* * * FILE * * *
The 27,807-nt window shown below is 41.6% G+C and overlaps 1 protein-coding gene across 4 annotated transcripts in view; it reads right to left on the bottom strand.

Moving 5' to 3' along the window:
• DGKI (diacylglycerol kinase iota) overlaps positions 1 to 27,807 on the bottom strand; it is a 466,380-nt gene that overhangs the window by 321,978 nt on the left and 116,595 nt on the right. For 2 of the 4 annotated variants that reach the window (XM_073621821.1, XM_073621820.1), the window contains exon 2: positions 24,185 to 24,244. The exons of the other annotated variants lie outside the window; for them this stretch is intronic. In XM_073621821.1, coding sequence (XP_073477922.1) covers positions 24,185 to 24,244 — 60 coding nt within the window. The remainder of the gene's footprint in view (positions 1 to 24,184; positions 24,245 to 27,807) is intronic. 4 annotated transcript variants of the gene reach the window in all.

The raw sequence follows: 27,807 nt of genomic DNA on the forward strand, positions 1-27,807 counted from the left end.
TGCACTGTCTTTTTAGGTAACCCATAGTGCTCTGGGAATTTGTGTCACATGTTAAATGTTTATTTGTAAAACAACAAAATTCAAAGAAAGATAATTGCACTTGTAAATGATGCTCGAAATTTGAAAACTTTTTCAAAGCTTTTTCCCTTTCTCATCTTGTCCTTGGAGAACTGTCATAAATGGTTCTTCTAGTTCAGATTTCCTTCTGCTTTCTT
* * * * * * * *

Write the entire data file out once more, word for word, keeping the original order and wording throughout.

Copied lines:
The 27,807-nt window shown below is 41.6% G+C and overlaps 1 protein-coding gene across 4 annotated transcripts in view; it reads right to left on the bottom strand.

Moving 5' to 3' along the window:
• DGKI (diacylglycerol kinase iota) overlaps positions 1 to 27,807 on the bottom strand; it is a 466,380-nt gene that overhangs the window by 321,978 nt on the left and 116,595 nt on the right. For 2 of the 4 annotated variants that reach the window (XM_073621821.1, XM_073621820.1), the window contains exon 2: positions 24,185 to 24,244. The exons of the other annotated variants lie outside the window; for them this stretch is intronic. In XM_073621821.1, coding sequence (XP_073477922.1) covers positions 24,185 to 24,244 — 60 coding nt within the window. The remainder of the gene's footprint in view (positions 1 to 24,184; positions 24,245 to 27,807) is intronic. 4 annotated transcript variants of the gene reach the window in all.

The raw sequence follows: 27,807 nt of genomic DNA on the forward strand, positions 1-27,807 counted from the left end.
TGCACTGTCTTTTTAGGTAACCCATAGTGCTCTGGGAATTTGTGTCACATGTTAAATGTTTATTTGTAAAACAACAAAATTCAAAGAAAGATAATTGCACTTGTAAATGATGCTCGAAATTTGAAAACTTTTTCAAAGCTTTTTCCCTTTCTCATCTTGTCCTTGGAGAACTGTCATAAATGGTTCTTCTAGTTCAGATTTCCTTCTGCTTTCTT